The U.S. electric grid is under attack. And it is an unfair fight because hostile nations are taking aim at individual electric utilities. The race is on to see whether the United States will properly coordinate its resources to mitigate such attacks before disaster strikes.
In December, the president’s National Infrastructure Advisory Council (NIAC), a group of senior executives from industry and from state and local governments who own and operate critical infrastructure, warned of these dangers in a report to the president and National Security Council.
Their report said, “Escalating cyber risk to America’s critical infrastructure present an existential threat to continuity of government, economic stability, social order, and national security. U.S. companies find themselves on the front lines of a cyber war they are ill-equipped to win against nation-states intent on disrupting or destroying our critical infrastructure. Bold action is needed to prevent the dire consequences of a catastrophic cyberattack.”
NIAC has also issued some compelling recommendations. This includes establishing a Critical Infrastructure Command Center (CICC) to improve real-time sharing and processing of private and public data between government and companies.
It also calls for a national exercise to launch the CICC by bringing together cleared private sector experts with intelligence officers and others in the government to collaboratively understand threats and the underlying consequences.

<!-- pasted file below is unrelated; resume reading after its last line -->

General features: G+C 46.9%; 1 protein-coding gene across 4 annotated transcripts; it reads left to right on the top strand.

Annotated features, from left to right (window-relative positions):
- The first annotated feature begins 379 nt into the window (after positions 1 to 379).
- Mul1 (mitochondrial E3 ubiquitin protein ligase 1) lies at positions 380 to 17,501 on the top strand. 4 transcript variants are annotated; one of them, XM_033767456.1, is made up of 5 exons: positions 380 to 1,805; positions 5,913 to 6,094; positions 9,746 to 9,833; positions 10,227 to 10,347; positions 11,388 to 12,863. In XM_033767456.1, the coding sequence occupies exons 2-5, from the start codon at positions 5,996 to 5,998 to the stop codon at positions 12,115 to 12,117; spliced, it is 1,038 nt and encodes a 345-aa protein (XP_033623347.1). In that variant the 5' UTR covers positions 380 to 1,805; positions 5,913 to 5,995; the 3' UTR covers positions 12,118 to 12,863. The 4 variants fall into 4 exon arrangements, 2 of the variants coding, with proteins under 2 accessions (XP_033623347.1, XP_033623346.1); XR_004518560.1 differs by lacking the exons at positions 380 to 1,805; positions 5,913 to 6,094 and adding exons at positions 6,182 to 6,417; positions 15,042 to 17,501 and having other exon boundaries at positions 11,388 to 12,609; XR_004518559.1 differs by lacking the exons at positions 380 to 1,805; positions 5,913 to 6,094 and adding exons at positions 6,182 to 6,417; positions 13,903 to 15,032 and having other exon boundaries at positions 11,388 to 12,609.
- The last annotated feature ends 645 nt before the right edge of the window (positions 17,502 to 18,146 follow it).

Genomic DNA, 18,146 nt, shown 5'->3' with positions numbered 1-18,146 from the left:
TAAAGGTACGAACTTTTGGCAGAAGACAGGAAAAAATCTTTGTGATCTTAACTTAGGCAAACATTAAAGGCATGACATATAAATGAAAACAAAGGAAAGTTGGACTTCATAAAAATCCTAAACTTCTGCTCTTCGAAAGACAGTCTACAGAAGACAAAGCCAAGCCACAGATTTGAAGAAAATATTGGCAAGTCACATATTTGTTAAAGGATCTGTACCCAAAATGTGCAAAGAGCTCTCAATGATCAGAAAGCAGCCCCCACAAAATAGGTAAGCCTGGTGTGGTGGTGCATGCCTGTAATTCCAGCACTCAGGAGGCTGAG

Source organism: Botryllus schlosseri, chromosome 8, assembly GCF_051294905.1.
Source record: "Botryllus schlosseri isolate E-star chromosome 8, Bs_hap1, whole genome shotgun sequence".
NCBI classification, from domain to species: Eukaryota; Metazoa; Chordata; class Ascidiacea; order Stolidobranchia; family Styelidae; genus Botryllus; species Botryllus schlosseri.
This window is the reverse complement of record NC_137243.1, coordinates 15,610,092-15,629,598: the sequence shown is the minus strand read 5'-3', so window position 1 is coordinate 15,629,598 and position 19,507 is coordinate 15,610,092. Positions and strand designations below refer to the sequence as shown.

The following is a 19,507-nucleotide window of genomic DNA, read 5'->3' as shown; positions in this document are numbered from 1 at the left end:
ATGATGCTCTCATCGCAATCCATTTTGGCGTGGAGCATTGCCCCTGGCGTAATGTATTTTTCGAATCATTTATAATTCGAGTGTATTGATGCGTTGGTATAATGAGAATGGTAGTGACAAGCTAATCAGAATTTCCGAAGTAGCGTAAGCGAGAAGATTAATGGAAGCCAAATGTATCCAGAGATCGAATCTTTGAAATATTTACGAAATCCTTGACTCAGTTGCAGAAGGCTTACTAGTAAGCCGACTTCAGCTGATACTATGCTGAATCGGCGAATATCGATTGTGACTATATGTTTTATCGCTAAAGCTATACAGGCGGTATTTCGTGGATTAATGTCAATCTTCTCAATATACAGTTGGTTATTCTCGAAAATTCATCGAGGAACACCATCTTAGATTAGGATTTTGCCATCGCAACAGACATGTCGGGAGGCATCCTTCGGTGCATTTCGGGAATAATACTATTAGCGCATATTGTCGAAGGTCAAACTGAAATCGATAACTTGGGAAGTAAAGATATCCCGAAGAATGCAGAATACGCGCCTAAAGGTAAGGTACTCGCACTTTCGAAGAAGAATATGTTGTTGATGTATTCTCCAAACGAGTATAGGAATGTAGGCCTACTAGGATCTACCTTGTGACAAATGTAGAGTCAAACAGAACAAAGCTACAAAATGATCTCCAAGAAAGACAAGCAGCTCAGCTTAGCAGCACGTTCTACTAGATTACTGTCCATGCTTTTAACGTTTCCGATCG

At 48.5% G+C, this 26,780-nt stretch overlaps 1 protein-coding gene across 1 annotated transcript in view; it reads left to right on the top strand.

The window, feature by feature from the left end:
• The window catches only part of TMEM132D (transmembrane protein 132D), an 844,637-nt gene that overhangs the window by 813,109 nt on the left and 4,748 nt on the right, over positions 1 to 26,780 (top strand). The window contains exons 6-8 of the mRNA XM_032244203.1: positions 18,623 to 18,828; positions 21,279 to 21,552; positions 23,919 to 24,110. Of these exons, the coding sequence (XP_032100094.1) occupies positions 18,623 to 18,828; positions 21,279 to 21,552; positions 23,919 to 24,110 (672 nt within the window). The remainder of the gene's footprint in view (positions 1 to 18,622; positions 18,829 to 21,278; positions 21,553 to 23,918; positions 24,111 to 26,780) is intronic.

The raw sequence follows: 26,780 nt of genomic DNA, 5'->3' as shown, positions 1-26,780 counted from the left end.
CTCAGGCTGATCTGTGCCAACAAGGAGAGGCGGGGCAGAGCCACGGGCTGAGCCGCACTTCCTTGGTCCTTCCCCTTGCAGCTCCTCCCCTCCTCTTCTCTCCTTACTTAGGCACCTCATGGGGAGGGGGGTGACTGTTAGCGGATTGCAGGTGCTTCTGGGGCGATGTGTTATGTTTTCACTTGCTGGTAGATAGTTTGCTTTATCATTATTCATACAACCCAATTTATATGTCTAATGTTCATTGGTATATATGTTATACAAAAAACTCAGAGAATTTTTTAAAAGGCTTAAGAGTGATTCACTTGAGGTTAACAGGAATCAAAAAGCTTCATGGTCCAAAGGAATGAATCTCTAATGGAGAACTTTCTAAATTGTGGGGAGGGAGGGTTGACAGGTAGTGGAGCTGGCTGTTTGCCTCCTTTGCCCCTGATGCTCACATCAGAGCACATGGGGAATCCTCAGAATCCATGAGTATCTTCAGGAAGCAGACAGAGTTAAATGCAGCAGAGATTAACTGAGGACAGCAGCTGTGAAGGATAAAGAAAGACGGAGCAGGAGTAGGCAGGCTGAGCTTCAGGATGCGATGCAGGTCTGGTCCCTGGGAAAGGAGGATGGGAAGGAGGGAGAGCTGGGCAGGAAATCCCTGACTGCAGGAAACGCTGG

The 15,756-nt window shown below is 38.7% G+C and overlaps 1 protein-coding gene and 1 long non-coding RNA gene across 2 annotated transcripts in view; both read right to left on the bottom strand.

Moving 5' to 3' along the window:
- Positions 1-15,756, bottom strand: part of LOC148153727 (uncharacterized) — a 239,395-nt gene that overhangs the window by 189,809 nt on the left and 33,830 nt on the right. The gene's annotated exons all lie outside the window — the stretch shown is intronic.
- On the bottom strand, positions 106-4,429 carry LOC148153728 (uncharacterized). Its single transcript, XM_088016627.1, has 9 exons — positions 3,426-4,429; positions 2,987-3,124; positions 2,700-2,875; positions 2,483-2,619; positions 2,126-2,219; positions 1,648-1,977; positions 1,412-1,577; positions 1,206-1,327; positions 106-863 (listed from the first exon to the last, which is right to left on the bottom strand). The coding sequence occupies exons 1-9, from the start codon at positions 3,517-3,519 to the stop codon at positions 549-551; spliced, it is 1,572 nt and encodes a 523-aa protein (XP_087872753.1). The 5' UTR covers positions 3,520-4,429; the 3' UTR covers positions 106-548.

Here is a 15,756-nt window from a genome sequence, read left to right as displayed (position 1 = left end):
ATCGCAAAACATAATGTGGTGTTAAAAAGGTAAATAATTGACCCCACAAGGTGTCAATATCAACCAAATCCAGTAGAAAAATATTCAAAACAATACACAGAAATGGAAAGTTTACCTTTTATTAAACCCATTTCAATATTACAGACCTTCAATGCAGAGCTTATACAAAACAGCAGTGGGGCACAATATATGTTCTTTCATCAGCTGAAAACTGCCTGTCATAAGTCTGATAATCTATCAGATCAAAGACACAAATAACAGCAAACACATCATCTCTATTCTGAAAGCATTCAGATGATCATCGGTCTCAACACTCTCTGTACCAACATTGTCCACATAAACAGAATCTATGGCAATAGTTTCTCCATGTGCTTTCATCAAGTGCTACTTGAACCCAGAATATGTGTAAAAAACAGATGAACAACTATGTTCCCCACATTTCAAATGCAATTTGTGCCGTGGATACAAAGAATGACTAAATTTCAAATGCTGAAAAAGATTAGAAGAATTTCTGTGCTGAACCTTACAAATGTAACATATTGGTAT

NIAC was formed soon after the September 11 attacks. The group’s leadership includes senior executives from such corporate stalwarts as Berkshire Hathaway, Constellation Energy and AIG. Its work is one of a series of major recent government reports about America’s electric grid cyber vulnerabilities.
In addition, Lloyd’s of London has warned that a concerted attack on the U.S. power grid could cost $1 trillion.
For electric utilities, the consequences of a cyberattack, which could disable large sections of the grid for weeks or longer, would be severe and unprecedented. Today it is difficult to obtain insurance to address this liability. This underscores the need for pre-emptive and proactive actions.
First, electric utilities need to have high quality programs in place to prevent cyberattacks. The good news is that world-class companies such as Raytheon, BAE Systems and Sierra Nevada Corp. are among those with cyber-fighting expertise. Sierra Nevada recently introduced Binary Armor, a system that focuses on addressing operational technologies.
Second, electric utilities need to aggressively implement programs whether the cost will be passed along to ratepayers or not. At a time of falling fuel prices it would be especially foolish to forgo such protections. Federal policymakers must continue to point out aggressively the need for such programs, while implementing recommendations like those that NIAC has proposed.
Third, utilities face potential wide-scale embarrassment if they violate federal reliability standards. A proposal from the grid’s principal regulators, the Federal Energy Regulatory Commission and the North American Electric Reliability Corp., would require public disclosure of utilities that violate grid reliability cyber protection standards.
Whether or not the proposal is implemented, a growing number of news outlets and activists are finding utilities that violate these standards and disclosing them.
Electric grid security is pivotally important for our economy to function and for people to be safe. The recent electric grid disruptions in Puerto Rico should be a chilling reminder for how much is at stake to keep our grid secure.